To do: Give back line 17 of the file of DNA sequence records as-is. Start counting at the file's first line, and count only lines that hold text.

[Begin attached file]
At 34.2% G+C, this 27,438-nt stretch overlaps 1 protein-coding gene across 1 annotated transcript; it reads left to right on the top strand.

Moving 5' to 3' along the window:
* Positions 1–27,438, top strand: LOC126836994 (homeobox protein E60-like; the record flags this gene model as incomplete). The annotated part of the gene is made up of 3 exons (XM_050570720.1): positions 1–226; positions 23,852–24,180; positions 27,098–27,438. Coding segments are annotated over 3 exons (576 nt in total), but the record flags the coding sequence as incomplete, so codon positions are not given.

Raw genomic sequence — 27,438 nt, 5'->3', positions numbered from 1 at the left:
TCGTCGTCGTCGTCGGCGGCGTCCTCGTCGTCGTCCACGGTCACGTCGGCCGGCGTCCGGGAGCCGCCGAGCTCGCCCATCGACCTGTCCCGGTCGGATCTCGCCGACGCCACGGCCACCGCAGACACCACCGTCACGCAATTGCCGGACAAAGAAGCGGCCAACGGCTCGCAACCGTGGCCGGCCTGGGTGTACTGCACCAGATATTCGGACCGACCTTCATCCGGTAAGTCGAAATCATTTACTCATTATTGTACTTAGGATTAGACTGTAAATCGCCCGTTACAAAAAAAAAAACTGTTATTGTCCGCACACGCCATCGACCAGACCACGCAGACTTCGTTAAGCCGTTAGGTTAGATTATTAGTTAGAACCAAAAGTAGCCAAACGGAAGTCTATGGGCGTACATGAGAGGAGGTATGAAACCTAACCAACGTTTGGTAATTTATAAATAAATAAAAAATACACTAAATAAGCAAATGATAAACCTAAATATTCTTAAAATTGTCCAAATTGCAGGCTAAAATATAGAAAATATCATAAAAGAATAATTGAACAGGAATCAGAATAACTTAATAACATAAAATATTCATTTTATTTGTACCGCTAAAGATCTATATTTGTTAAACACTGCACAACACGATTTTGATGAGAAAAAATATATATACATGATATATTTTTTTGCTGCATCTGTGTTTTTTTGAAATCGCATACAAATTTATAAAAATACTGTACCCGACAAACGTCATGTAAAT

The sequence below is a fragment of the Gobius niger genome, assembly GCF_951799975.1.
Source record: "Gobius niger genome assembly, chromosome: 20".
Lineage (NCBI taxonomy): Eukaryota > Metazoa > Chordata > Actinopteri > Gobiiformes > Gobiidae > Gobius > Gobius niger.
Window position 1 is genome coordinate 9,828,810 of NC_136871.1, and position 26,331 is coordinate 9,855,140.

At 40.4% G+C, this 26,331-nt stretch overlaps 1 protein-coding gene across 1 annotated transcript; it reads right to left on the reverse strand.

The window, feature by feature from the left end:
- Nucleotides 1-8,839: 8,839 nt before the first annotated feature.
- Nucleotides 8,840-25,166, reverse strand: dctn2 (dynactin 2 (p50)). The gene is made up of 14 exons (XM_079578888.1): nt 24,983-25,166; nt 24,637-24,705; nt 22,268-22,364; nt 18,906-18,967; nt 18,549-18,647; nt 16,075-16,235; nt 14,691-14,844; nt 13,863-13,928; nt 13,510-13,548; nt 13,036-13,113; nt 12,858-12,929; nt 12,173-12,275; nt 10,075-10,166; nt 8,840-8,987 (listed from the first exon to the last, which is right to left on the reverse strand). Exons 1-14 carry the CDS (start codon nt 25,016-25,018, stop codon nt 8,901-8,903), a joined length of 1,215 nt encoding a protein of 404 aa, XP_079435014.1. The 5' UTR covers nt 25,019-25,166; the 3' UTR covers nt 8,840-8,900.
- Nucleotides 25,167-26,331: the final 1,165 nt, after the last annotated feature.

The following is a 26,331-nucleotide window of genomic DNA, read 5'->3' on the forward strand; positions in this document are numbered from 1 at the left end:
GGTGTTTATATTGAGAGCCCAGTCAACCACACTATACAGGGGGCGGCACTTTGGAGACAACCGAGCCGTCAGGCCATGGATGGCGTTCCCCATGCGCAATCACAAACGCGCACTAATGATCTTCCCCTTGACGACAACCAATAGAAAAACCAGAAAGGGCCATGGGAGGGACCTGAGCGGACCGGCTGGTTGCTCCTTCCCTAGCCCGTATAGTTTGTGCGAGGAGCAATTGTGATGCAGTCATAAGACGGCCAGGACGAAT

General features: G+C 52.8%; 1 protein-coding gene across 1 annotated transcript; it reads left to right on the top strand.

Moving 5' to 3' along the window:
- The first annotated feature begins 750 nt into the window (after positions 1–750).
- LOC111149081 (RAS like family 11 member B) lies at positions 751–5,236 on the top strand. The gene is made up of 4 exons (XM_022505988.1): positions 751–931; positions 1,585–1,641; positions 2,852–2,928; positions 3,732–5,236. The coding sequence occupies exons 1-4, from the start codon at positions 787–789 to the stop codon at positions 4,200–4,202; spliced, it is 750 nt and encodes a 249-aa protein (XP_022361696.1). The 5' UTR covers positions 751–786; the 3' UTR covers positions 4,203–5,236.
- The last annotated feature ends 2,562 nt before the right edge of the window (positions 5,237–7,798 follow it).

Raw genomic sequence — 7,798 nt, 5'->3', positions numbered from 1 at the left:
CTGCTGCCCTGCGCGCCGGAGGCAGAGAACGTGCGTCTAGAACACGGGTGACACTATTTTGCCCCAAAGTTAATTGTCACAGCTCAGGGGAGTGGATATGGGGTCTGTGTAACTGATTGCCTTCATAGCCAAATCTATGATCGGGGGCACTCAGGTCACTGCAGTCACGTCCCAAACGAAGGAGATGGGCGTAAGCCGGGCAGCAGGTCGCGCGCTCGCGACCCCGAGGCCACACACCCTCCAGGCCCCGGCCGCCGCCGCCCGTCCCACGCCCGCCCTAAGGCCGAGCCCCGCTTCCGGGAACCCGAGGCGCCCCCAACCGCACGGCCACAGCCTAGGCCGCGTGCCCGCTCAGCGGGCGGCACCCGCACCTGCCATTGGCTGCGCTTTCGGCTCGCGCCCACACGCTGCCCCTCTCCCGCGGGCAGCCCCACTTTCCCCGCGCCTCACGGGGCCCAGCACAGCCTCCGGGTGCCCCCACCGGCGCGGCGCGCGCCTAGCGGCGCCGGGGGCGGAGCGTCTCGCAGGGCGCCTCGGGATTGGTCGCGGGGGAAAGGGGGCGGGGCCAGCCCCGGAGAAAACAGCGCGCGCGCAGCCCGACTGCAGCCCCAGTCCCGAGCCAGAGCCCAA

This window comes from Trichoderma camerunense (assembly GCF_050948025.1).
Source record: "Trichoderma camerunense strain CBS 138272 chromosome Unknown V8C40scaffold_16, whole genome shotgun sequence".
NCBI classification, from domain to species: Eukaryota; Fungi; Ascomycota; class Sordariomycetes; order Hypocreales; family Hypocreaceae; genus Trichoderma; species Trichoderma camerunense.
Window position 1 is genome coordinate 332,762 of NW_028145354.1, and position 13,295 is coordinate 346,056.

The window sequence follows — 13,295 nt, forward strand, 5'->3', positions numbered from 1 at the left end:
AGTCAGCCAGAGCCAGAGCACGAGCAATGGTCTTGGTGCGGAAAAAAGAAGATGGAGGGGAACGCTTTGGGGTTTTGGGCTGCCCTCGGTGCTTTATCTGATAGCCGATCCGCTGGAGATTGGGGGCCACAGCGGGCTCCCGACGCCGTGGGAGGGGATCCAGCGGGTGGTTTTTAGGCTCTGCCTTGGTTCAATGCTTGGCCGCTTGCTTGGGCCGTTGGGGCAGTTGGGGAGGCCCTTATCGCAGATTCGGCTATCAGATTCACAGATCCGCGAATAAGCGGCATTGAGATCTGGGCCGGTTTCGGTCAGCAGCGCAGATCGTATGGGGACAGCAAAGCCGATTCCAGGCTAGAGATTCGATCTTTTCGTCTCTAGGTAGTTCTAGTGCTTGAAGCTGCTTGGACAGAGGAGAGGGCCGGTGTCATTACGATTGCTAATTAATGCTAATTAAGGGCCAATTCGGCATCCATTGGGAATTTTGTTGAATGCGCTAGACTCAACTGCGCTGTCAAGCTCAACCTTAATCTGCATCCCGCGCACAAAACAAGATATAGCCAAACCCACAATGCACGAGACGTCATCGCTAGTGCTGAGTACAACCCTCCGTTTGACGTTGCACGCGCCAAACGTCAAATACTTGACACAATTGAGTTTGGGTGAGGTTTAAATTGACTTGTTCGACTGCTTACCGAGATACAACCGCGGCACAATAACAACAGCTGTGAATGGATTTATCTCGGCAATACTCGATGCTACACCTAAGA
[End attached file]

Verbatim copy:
General features: G+C 52.8%; 1 protein-coding gene across 1 annotated transcript; it reads left to right on the top strand.